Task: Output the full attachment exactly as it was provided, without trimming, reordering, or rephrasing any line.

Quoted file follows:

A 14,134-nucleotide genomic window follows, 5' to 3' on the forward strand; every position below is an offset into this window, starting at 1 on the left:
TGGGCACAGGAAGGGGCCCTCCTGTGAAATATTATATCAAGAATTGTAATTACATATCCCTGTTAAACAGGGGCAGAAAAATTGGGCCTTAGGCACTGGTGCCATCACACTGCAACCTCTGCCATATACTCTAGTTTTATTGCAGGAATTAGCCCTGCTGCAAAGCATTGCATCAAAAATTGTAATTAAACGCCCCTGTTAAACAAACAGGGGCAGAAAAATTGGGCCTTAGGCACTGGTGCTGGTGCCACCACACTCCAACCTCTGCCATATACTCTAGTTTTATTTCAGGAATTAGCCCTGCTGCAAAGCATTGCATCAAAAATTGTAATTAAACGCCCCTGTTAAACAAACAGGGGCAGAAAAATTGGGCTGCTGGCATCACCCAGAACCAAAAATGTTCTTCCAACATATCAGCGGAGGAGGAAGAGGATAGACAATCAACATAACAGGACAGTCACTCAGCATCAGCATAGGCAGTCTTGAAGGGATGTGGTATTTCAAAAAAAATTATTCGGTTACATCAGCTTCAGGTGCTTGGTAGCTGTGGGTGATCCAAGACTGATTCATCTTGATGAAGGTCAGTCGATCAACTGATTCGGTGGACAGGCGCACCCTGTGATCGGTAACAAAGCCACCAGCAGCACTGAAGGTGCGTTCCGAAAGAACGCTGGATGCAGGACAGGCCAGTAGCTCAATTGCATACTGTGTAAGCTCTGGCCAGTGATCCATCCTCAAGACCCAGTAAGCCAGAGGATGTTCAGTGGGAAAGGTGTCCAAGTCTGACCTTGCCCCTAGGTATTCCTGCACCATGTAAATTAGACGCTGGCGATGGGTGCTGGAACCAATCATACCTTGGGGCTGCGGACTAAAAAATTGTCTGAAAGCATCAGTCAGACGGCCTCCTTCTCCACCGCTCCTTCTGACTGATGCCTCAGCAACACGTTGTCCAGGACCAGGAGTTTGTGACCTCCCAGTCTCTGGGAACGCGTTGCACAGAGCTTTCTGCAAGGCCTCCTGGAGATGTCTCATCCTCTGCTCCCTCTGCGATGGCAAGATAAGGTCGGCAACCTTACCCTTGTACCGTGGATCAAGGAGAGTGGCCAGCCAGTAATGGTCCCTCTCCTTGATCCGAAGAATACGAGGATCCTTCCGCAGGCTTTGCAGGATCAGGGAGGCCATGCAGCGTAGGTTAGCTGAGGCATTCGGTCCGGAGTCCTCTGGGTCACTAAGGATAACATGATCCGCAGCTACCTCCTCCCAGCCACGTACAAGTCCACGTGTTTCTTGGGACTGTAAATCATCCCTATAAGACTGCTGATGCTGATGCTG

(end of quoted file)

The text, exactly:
A 14,134-nucleotide genomic window follows, 5' to 3' on the forward strand; every position below is an offset into this window, starting at 1 on the left:
TGGGCACAGGAAGGGGCCCTCCTGTGAAATATTATATCAAGAATTGTAATTACATATCCCTGTTAAACAGGGGCAGAAAAATTGGGCCTTAGGCACTGGTGCCATCACACTGCAACCTCTGCCATATACTCTAGTTTTATTGCAGGAATTAGCCCTGCTGCAAAGCATTGCATCAAAAATTGTAATTAAACGCCCCTGTTAAACAAACAGGGGCAGAAAAATTGGGCCTTAGGCACTGGTGCTGGTGCCACCACACTCCAACCTCTGCCATATACTCTAGTTTTATTTCAGGAATTAGCCCTGCTGCAAAGCATTGCATCAAAAATTGTAATTAAACGCCCCTGTTAAACAAACAGGGGCAGAAAAATTGGGCTGCTGGCATCACCCAGAACCAAAAATGTTCTTCCAACATATCAGCGGAGGAGGAAGAGGATAGACAATCAACATAACAGGACAGTCACTCAGCATCAGCATAGGCAGTCTTGAAGGGATGTGGTATTTCAAAAAAAATTATTCGGTTACATCAGCTTCAGGTGCTTGGTAGCTGTGGGTGATCCAAGACTGATTCATCTTGATGAAGGTCAGTCGATCAACTGATTCGGTGGACAGGCGCACCCTGTGATCGGTAACAAAGCCACCAGCAGCACTGAAGGTGCGTTCCGAAAGAACGCTGGATGCAGGACAGGCCAGTAGCTCAATTGCATACTGTGTAAGCTCTGGCCAGTGATCCATCCTCAAGACCCAGTAAGCCAGAGGATGTTCAGTGGGAAAGGTGTCCAAGTCTGACCTTGCCCCTAGGTATTCCTGCACCATGTAAATTAGACGCTGGCGATGGGTGCTGGAACCAATCATACCTTGGGGCTGCGGACTAAAAAATTGTCTGAAAGCATCAGTCAGACGGCCTCCTTCTCCACCGCTCCTTCTGACTGATGCCTCAGCAACACGTTGTCCAGGACCAGGAGTTTGTGACCTCCCAGTCTCTGGGAACGCGTTGCACAGAGCTTTCTGCAAGGCCTCCTGGAGATGTCTCATCCTCTGCTCCCTCTGCGATGGCAAGATAAGGTCGGCAACCTTACCCTTGTACCGTGGATCAAGGAGAGTGGCCAGCCAGTAATGGTCCCTCTCCTTGATCCGAAGAATACGAGGATCCTTCCGCAGGCTTTGCAGGATCAGGGAGGCCATGCAGCGTAGGTTAGCTGAGGCATTCGGTCCGGAGTCCTCTGGGTCACTAAGGATAACATGATCCGCAGCTACCTCCTCCCAGCCACGTACAAGTCCACGTGTTTCTTGGGACTGTAAATCATCCCTATAAGACTGCTGATGCTGATGCTG